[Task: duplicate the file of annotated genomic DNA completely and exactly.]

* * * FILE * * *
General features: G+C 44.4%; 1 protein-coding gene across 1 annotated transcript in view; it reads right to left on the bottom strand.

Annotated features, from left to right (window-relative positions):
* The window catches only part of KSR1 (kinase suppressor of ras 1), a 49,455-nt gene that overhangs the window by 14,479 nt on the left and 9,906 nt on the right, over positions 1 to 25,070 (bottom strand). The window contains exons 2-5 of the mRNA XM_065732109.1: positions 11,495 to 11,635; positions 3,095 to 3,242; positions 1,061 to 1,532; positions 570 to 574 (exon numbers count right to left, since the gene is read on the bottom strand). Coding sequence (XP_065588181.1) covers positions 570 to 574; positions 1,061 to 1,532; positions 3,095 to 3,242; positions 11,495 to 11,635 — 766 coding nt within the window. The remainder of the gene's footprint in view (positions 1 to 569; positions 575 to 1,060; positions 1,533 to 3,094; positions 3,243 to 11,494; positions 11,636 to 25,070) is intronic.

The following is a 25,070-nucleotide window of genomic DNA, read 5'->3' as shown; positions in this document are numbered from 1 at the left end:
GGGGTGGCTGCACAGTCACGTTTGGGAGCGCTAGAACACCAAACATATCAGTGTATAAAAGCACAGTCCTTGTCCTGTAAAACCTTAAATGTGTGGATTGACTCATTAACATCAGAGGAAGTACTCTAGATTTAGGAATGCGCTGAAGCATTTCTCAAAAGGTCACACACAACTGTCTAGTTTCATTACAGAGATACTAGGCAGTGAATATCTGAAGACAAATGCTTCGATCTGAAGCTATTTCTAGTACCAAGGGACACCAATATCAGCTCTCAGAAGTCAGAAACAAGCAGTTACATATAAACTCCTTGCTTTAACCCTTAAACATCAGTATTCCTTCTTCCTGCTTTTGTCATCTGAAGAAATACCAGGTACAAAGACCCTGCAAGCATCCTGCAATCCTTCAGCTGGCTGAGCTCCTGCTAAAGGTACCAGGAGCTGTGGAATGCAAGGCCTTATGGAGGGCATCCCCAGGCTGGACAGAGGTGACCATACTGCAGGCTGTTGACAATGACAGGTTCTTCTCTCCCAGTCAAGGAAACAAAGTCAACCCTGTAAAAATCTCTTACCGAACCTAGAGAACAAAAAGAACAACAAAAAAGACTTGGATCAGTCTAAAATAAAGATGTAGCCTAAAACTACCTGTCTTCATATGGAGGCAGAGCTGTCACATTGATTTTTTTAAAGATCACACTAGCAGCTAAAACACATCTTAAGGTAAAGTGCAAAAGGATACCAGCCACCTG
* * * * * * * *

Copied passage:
General features: G+C 44.4%; 1 protein-coding gene across 1 annotated transcript in view; it reads right to left on the bottom strand.

Annotated features, from left to right (window-relative positions):
* The window catches only part of KSR1 (kinase suppressor of ras 1), a 49,455-nt gene that overhangs the window by 14,479 nt on the left and 9,906 nt on the right, over positions 1 to 25,070 (bottom strand). The window contains exons 2-5 of the mRNA XM_065732109.1: positions 11,495 to 11,635; positions 3,095 to 3,242; positions 1,061 to 1,532; positions 570 to 574 (exon numbers count right to left, since the gene is read on the bottom strand). Coding sequence (XP_065588181.1) covers positions 570 to 574; positions 1,061 to 1,532; positions 3,095 to 3,242; positions 11,495 to 11,635 — 766 coding nt within the window. The remainder of the gene's footprint in view (positions 1 to 569; positions 575 to 1,060; positions 1,533 to 3,094; positions 3,243 to 11,494; positions 11,636 to 25,070) is intronic.

The following is a 25,070-nucleotide window of genomic DNA, read 5'->3' as shown; positions in this document are numbered from 1 at the left end:
GGGGTGGCTGCACAGTCACGTTTGGGAGCGCTAGAACACCAAACATATCAGTGTATAAAAGCACAGTCCTTGTCCTGTAAAACCTTAAATGTGTGGATTGACTCATTAACATCAGAGGAAGTACTCTAGATTTAGGAATGCGCTGAAGCATTTCTCAAAAGGTCACACACAACTGTCTAGTTTCATTACAGAGATACTAGGCAGTGAATATCTGAAGACAAATGCTTCGATCTGAAGCTATTTCTAGTACCAAGGGACACCAATATCAGCTCTCAGAAGTCAGAAACAAGCAGTTACATATAAACTCCTTGCTTTAACCCTTAAACATCAGTATTCCTTCTTCCTGCTTTTGTCATCTGAAGAAATACCAGGTACAAAGACCCTGCAAGCATCCTGCAATCCTTCAGCTGGCTGAGCTCCTGCTAAAGGTACCAGGAGCTGTGGAATGCAAGGCCTTATGGAGGGCATCCCCAGGCTGGACAGAGGTGACCATACTGCAGGCTGTTGACAATGACAGGTTCTTCTCTCCCAGTCAAGGAAACAAAGTCAACCCTGTAAAAATCTCTTACCGAACCTAGAGAACAAAAAGAACAACAAAAAAGACTTGGATCAGTCTAAAATAAAGATGTAGCCTAAAACTACCTGTCTTCATATGGAGGCAGAGCTGTCACATTGATTTTTTTAAAGATCACACTAGCAGCTAAAACACATCTTAAGGTAAAGTGCAAAAGGATACCAGCCACCTG